The Covid Consensus
The New Politics of Global Inequality
Why does Western pandemic policy have support across the political spectrum, when its social impacts conflict with ideology on both Right and Left?
Why does Western pandemic policy have support across the political spectrum, when its social impacts conflict with ideology on both right and left?
During the pandemic, the Left has agreed that ‘following the science’ with hard lockdowns is the best way to preserve life; only irresponsible right-wing populists oppose them. But social science shows that while the rich have got richer, those suffering most under lockdown are the already disadvantaged: the poor, the young, and—most overlooked of all—the Global South. The UN is predicting tens of millions of deaths from hunger and warning that decades of development are being reversed. Equally, why have conservatives backed lockdowns and other major interventions, creating the big state that they usually abhor?
These contradictions within the great consensus of Western pandemic response are part of a broader crisis in Western thought. Toby Green peels back the policy paradoxes to reveal irreconcilable beliefs in our societies. These deep divisions are now bursting into the open, with devastating consequences for the global poor.
‘A thoughtful analysis of the forces and attitudes that unleashed lockdowns upon the global poor, with harrowing descriptions of the consequences.’ — Sunetra Gupta, Professor of Theoretical Epidemiology, University of Oxford, and co-author of the Great Barrington Declaration
‘An excellent book at a critical time. Pandemics breed hysteria, to which the only cure is reason. This book is a masterly dose of reason, challenging, questioning and sceptical in the best sense of the word.’ — Simon Jenkins, author and columnist
‘Even in the face of viruses and death, some humans are still “more equal” than others. This book demonstrates it abundantly while challenging conventional wisdom on the pandemic and how to confront it.’ — Gilbert Achcar, Professor of Development Studies and International Relations, SOAS University of London
‘In a grave pandemic, what is the acceptable level of mortality risk relative to the damage to society, economy and poor countries from lockdowns? Toby Green’s searching scrutiny and anguished analysis of this dilemma is a much-needed corrective to simplistic slogans.’ — Ramesh Thakur, former Assistant Secretary-General of the United Nations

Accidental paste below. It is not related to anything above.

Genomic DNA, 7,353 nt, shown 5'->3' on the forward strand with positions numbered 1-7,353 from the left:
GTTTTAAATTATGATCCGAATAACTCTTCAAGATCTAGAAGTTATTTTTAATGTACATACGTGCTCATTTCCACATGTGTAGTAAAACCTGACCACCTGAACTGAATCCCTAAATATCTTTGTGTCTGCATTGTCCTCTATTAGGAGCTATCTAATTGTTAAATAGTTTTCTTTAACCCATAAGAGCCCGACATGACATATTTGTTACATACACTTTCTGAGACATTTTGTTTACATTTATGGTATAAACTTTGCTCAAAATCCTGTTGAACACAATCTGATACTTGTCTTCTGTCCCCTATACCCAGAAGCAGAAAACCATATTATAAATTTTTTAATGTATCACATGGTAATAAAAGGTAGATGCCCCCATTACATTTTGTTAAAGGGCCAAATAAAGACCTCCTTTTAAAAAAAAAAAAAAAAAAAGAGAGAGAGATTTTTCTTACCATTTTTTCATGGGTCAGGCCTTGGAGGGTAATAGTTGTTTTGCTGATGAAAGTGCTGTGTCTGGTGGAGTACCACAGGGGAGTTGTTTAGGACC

‘An intellectual treat for critical thinkers who are watching the sunset of reason and feel that all that is essential is invisible to the eyes of many. This book sheds light on reason and makes the invisible visible.’ — Yossi Nehushtan, Professor of Law and Philosophy, Keele University
‘Toby Green brilliantly picks apart the underlying incongruities which allowed Covid-19 to upend democratic, scientific and international norms. From the loss of thousand-year-old traditions to the effective re-colonisation of sub-Saharan Africa, these changes should concern us all.’ — David Bell, independent consultant, and former medical officer, World Health Organization
‘An admirably measured description of 2020’s immeasurable destruction, charting the shocking fallout from governments’ virus-suppression policies in the Global North and South. The Covid Consensus should be read by everyone who still believes that lockdowns save lives.’ — Sinead Murphy, Lecturer in Philosophy, Newcastle University
Toby Green, formerly a journalist and travel writer, is Professor of Precolonial and Lusophone African History and Culture at King’s College London. His 2019 book A Fistful of Shells won the British Academy’s Nayef Al-Rodhan Prize for Global Cultural Understanding, the American Historical Association’s Jerry Bentley Prize in World History and the Historical Writers’ Association Non-Fiction Crown.